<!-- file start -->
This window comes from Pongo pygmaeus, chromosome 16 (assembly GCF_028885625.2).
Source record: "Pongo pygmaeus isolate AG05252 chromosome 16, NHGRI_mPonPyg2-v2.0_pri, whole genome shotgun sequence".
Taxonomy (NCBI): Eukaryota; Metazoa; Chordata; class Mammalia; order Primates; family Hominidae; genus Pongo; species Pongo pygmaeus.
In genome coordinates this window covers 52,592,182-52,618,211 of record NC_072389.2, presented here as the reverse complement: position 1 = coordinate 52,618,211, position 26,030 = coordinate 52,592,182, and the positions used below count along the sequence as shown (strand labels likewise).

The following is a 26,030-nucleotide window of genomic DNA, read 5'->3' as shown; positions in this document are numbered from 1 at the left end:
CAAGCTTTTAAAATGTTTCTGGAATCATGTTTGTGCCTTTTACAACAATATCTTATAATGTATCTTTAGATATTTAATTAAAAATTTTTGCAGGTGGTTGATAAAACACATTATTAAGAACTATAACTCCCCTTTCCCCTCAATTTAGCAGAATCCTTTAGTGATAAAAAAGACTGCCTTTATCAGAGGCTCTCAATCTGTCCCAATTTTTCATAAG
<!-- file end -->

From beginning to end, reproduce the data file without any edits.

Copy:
This window comes from Pongo pygmaeus, chromosome 16 (assembly GCF_028885625.2).
Source record: "Pongo pygmaeus isolate AG05252 chromosome 16, NHGRI_mPonPyg2-v2.0_pri, whole genome shotgun sequence".
Taxonomy (NCBI): Eukaryota; Metazoa; Chordata; class Mammalia; order Primates; family Hominidae; genus Pongo; species Pongo pygmaeus.
In genome coordinates this window covers 52,592,182-52,618,211 of record NC_072389.2, presented here as the reverse complement: position 1 = coordinate 52,618,211, position 26,030 = coordinate 52,592,182, and the positions used below count along the sequence as shown (strand labels likewise).

The following is a 26,030-nucleotide window of genomic DNA, read 5'->3' as shown; positions in this document are numbered from 1 at the left end:
CAAGCTTTTAAAATGTTTCTGGAATCATGTTTGTGCCTTTTACAACAATATCTTATAATGTATCTTTAGATATTTAATTAAAAATTTTTGCAGGTGGTTGATAAAACACATTATTAAGAACTATAACTCCCCTTTCCCCTCAATTTAGCAGAATCCTTTAGTGATAAAAAAGACTGCCTTTATCAGAGGCTCTCAATCTGTCCCAATTTTTCATAAG